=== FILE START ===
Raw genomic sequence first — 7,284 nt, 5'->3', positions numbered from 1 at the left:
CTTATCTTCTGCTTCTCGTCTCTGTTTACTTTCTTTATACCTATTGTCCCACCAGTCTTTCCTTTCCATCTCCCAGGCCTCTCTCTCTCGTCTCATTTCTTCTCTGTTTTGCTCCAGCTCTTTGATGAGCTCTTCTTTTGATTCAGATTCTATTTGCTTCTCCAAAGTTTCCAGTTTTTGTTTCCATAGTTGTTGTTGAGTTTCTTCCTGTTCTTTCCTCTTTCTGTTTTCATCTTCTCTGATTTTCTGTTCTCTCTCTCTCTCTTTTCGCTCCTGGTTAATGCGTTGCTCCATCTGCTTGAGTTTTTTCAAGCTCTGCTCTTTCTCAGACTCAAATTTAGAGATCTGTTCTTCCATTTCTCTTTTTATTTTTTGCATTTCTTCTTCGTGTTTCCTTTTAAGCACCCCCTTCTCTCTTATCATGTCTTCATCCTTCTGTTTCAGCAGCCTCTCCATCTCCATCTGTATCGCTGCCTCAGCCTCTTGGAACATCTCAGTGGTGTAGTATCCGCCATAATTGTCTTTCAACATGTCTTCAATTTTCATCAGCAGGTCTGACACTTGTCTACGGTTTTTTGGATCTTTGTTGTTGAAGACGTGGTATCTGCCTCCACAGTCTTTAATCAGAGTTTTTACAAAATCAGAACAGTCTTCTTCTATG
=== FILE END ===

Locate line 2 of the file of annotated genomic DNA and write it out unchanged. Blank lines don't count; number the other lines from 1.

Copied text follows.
CTTATCTTCTGCTTCTCGTCTCTGTTTACTTTCTTTATACCTATTGTCCCACCAGTCTTTCCTTTCCATCTCCCAGGCCTCTCTCTCTCGTCTCATTTCTTCTCTGTTTTGCTCCAGCTCTTTGATGAGCTCTTCTTTTGATTCAGATTCTATTTGCTTCTCCAAAGTTTCCAGTTTTTGTTTCCATAGTTGTTGTTGAGTTTCTTCCTGTTCTTTCCTCTTTCTGTTTTCATCTTCTCTGATTTTCTGTTCTCTCTCTCTCTCTTTTCGCTCCTGGTTAATGCGTTGCTCCATCTGCTTGAGTTTTTTCAAGCTCTGCTCTTTCTCAGACTCAAATTTAGAGATCTGTTCTTCCATTTCTCTTTTTATTTTTTGCATTTCTTCTTCGTGTTTCCTTTTAAGCACCCCCTTCTCTCTTATCATGTCTTCATCCTTCTGTTTCAGCAGCCTCTCCATCTCCATCTGTATCGCTGCCTCAGCCTCTTGGAACATCTCAGTGGTGTAGTATCCGCCATAATTGTCTTTCAACATGTCTTCAATTTTCATCAGCAGGTCTGACACTTGTCTACGGTTTTTTGGATCTTTGTTGTTGAAGACGTGGTATCTGCCTCCACAGTCTTTAATCAGAGTTTTTACAAAATCAGAACAGTCTTCTTCTATG